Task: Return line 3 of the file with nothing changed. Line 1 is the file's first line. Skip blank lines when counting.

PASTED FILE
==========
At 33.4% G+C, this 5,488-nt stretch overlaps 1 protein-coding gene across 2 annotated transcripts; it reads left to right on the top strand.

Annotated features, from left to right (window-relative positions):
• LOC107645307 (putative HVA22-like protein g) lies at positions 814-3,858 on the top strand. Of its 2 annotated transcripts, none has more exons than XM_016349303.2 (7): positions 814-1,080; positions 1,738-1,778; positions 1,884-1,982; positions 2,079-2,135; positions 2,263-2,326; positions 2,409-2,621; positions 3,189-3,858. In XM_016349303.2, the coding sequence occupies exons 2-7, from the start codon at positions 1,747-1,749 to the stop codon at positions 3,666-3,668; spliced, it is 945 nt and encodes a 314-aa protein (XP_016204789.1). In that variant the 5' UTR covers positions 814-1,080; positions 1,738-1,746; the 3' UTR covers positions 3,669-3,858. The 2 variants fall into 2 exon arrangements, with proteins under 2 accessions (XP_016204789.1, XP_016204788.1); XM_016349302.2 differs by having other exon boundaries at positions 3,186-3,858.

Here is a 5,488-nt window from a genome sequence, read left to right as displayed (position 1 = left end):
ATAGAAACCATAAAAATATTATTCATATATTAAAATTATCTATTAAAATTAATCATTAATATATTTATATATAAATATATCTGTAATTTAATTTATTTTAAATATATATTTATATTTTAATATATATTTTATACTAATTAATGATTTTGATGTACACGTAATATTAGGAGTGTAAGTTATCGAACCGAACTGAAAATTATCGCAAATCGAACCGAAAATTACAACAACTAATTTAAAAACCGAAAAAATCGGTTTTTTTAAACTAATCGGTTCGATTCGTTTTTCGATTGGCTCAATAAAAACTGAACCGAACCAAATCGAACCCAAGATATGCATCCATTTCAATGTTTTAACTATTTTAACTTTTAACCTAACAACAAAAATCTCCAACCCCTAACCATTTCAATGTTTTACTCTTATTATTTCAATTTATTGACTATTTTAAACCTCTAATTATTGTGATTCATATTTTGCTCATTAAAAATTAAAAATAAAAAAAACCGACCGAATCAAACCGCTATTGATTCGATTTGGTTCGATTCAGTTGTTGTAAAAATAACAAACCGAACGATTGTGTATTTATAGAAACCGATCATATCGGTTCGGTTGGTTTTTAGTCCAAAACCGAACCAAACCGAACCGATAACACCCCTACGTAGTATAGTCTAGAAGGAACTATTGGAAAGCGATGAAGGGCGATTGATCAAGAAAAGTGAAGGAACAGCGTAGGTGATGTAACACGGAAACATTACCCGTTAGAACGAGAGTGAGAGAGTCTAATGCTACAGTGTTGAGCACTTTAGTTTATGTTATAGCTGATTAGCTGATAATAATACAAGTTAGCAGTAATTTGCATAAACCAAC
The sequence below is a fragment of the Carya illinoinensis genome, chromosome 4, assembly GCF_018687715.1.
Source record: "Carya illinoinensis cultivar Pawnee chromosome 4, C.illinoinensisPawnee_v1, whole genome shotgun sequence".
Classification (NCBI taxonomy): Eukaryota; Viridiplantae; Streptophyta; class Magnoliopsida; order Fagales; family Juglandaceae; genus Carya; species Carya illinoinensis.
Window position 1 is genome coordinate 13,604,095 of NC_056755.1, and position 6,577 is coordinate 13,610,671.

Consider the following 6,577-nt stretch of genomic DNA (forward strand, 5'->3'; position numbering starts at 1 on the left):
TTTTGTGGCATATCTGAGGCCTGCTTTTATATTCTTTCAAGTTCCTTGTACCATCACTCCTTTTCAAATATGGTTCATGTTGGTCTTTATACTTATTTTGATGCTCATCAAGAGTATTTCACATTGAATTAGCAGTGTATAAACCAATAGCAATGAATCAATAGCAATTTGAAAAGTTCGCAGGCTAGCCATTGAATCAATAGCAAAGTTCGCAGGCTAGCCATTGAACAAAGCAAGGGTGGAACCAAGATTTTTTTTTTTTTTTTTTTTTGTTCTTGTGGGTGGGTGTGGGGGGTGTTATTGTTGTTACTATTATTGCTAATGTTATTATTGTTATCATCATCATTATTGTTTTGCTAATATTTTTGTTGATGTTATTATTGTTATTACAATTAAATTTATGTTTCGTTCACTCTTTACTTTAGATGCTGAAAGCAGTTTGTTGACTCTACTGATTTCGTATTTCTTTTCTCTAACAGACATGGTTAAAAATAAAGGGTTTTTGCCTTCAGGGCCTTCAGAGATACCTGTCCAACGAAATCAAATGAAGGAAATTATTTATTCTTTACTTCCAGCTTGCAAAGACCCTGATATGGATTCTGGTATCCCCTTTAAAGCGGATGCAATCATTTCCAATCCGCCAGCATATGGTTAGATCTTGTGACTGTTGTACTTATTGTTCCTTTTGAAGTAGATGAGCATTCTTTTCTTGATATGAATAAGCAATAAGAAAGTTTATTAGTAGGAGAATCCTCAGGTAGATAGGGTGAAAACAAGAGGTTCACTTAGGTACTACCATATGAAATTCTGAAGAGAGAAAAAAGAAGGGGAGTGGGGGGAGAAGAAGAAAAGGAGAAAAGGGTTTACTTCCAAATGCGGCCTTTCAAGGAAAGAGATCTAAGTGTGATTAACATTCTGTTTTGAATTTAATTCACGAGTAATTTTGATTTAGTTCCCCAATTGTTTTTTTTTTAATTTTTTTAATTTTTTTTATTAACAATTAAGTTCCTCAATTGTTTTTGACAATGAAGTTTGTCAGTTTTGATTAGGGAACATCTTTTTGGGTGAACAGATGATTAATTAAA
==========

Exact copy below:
• LOC107645307 (putative HVA22-like protein g) lies at positions 814-3,858 on the top strand. Of its 2 annotated transcripts, none has more exons than XM_016349303.2 (7): positions 814-1,080; positions 1,738-1,778; positions 1,884-1,982; positions 2,079-2,135; positions 2,263-2,326; positions 2,409-2,621; positions 3,189-3,858. In XM_016349303.2, the coding sequence occupies exons 2-7, from the start codon at positions 1,747-1,749 to the stop codon at positions 3,666-3,668; spliced, it is 945 nt and encodes a 314-aa protein (XP_016204789.1). In that variant the 5' UTR covers positions 814-1,080; positions 1,738-1,746; the 3' UTR covers positions 3,669-3,858. The 2 variants fall into 2 exon arrangements, with proteins under 2 accessions (XP_016204789.1, XP_016204788.1); XM_016349302.2 differs by having other exon boundaries at positions 3,186-3,858.